Homily at the Divine Liturgy
November 22, 2020
Saint Matrona of Moscow Cathedral of Miami
Dania Beach, Florida
Your Eminence Metropolitan Alexios, dear brother in Christ,
Beloved Fathers, and Brothers and Sisters in the Lord,
It is a great joy to be with the clergy and faithful of the Slavic Vicariate, and especially to have the additional blessing of His Eminence Metropolitan Alexios of Atlanta joining us in prayer.
Today we celebrate a most significant moment in the life of this Cathedral of Saint Matrona, the blessing of the central dome of the Temple. For any church edifice, the dome is the visual reminder of the canopy of Heaven, under which all creation dwells. It is an extraordinary element of architecture, the symbol of God’s all-embracing and all-pervasive love for the world and everyone and everything in it.
It is a visionary experience, meant to transport the mind and heart of the worshipper to the realm of Heaven, and to give us an aspiration for “things above,” even as we dwell here below. This visual purpose is made even more poignant by the fact that your Heavenly intercessor, the blessed Saint Matrona of Moscow, was born blind, like the man who cried aloud:
All my life I have beheld neither the sun shining forth, nor laid eyes on the bright luminescence of the moon. Yet since You were born of an immaculate Virgin so as to fill all things with light, now fill me with Your light, because you are compassionate.
While the Man Born Blind that we read of in the Gospel of John received his sight from the Lord, Saint Matrona was even more blessed to receive the interior vision that surpasses the spectrum of visible light. She beheld in her inmost depths the brilliance of the Noetic Sun of Righteousness, and the Spiritual Moon that reflects His glory, whom we call the Theotokos and Ever-Virgin Mary. Her blindness was a revelation for her, of the Heavenly realities that we can only approximate.
And so today, beloved Faithful, we dedicate this dome in Saint Matrona’s honor, for the glory of God that she beheld in her mind and held in her heart every moment of her remarkable and truly miraculous life. The Saints of God are truly the “great cloud of witnesses” spoken of in the Letter to the Hebrews. And today, the Saints of God join the Heavenly Hosts and all the Ranks of the Celestial Kingdom in being reflected in this newly blessed and consecrated dome. If I may, I would add one more Holy Personage to our rejoicing on this occasion.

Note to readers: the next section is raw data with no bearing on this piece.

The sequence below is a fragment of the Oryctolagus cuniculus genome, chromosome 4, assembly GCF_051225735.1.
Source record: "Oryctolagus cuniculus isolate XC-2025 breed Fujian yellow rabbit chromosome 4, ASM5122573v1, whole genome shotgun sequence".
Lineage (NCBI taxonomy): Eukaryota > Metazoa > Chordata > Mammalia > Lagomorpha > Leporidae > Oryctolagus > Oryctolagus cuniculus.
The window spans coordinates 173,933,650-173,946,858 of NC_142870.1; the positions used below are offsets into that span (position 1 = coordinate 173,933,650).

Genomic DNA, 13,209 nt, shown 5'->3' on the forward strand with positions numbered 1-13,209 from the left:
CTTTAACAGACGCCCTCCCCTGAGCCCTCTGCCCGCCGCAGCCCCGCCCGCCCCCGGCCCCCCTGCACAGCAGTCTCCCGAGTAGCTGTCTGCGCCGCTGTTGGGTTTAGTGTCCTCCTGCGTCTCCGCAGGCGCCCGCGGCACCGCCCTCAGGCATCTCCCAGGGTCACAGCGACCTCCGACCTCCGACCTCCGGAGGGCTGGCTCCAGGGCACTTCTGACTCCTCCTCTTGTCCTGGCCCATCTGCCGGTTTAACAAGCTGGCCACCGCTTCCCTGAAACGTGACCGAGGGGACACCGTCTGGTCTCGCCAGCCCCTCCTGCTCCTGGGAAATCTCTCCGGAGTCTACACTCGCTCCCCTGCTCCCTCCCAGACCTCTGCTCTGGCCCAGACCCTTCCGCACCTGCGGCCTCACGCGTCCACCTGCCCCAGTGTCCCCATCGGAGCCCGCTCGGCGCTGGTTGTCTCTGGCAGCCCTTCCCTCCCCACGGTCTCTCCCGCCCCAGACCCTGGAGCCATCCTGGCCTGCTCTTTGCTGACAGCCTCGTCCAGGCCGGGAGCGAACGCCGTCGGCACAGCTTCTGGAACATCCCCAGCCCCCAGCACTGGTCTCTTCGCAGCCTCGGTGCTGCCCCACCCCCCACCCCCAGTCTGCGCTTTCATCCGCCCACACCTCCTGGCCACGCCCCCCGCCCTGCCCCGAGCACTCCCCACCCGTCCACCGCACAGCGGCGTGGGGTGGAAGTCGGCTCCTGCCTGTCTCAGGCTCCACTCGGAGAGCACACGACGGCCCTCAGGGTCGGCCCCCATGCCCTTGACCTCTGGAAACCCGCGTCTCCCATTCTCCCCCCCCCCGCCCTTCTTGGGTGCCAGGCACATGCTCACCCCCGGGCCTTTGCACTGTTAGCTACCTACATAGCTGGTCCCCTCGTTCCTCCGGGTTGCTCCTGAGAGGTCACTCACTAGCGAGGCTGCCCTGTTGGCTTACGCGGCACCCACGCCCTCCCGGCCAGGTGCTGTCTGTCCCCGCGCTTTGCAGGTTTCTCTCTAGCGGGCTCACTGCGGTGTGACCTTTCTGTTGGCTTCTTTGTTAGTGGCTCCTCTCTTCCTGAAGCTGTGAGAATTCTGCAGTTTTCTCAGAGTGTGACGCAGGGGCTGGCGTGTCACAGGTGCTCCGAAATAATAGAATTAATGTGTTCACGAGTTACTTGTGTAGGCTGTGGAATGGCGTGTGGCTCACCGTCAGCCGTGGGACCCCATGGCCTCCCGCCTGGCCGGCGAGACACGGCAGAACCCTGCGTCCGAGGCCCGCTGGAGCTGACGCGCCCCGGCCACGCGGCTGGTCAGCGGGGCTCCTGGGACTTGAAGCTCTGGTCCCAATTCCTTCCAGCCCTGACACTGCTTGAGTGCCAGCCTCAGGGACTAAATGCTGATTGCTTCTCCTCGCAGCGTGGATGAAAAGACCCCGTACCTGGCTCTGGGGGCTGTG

For today, on the New Calendar, is the feast of Saint Iakovos Tsalikis, a very special righteous and sanctified monastic who is near and dear to my heart. As many of you may know, because I have borne witness to him many times, Saint Iakovos played a very important role when I was elected Archbishop of America.
In the moments before the formal acceptance of my election as Archbishop, I had one last act to perform as the then Metropolitan of Bursa and a member of the Holy and Sacred Synod of a prior term. I had to sign the canonical act that proclaimed the Righteous Monk Iakovos Tsalikis a Saint. This was especially moving to me in those seconds before becoming Archbishop of America, as it brought full circle the vision of the Saint that I had beheld the night before I commenced my Synodal tenure in 2017, even though I did not identify the Saint at that time.
You see, my beloved Christians, the Saints are with us. They are in us. They adorn the walls of our Churches and they adorn our hearts with their virtuous examples. Their relics bring us blessings and the stories of their lives give us courage to face the day.
As we bless this dome, which symbolizes the Heaven that the Holy Ones of God now inhabit, let us see their presence as well, with the spiritual eyes of Saint Matrona of Moscow, with the pure piety of Saint Iakovos Tsalikis. And through their prayers and those of the Holy Theotokos and all the Saints, may we all attain the Dome that is above, the Kingdom of Heaven. Amen.